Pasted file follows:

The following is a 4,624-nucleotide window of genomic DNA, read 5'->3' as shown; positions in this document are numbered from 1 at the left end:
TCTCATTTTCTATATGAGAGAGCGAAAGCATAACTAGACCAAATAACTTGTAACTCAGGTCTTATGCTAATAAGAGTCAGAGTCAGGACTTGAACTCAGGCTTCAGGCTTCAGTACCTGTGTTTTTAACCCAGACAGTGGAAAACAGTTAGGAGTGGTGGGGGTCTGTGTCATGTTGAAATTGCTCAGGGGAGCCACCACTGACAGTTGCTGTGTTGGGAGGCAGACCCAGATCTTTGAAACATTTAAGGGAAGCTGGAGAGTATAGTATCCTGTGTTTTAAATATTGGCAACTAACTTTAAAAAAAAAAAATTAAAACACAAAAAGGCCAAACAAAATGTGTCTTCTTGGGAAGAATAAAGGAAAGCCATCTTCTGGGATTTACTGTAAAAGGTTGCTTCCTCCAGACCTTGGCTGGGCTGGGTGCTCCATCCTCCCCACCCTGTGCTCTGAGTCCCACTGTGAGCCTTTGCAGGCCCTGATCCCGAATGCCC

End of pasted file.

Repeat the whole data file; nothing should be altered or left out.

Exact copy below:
The following is a 4,624-nucleotide window of genomic DNA, read 5'->3' as shown; positions in this document are numbered from 1 at the left end:
TCTCATTTTCTATATGAGAGAGCGAAAGCATAACTAGACCAAATAACTTGTAACTCAGGTCTTATGCTAATAAGAGTCAGAGTCAGGACTTGAACTCAGGCTTCAGGCTTCAGTACCTGTGTTTTTAACCCAGACAGTGGAAAACAGTTAGGAGTGGTGGGGGTCTGTGTCATGTTGAAATTGCTCAGGGGAGCCACCACTGACAGTTGCTGTGTTGGGAGGCAGACCCAGATCTTTGAAACATTTAAGGGAAGCTGGAGAGTATAGTATCCTGTGTTTTAAATATTGGCAACTAACTTTAAAAAAAAAAAATTAAAACACAAAAAGGCCAAACAAAATGTGTCTTCTTGGGAAGAATAAAGGAAAGCCATCTTCTGGGATTTACTGTAAAAGGTTGCTTCCTCCAGACCTTGGCTGGGCTGGGTGCTCCATCCTCCCCACCCTGTGCTCTGAGTCCCACTGTGAGCCTTTGCAGGCCCTGATCCCGAATGCCC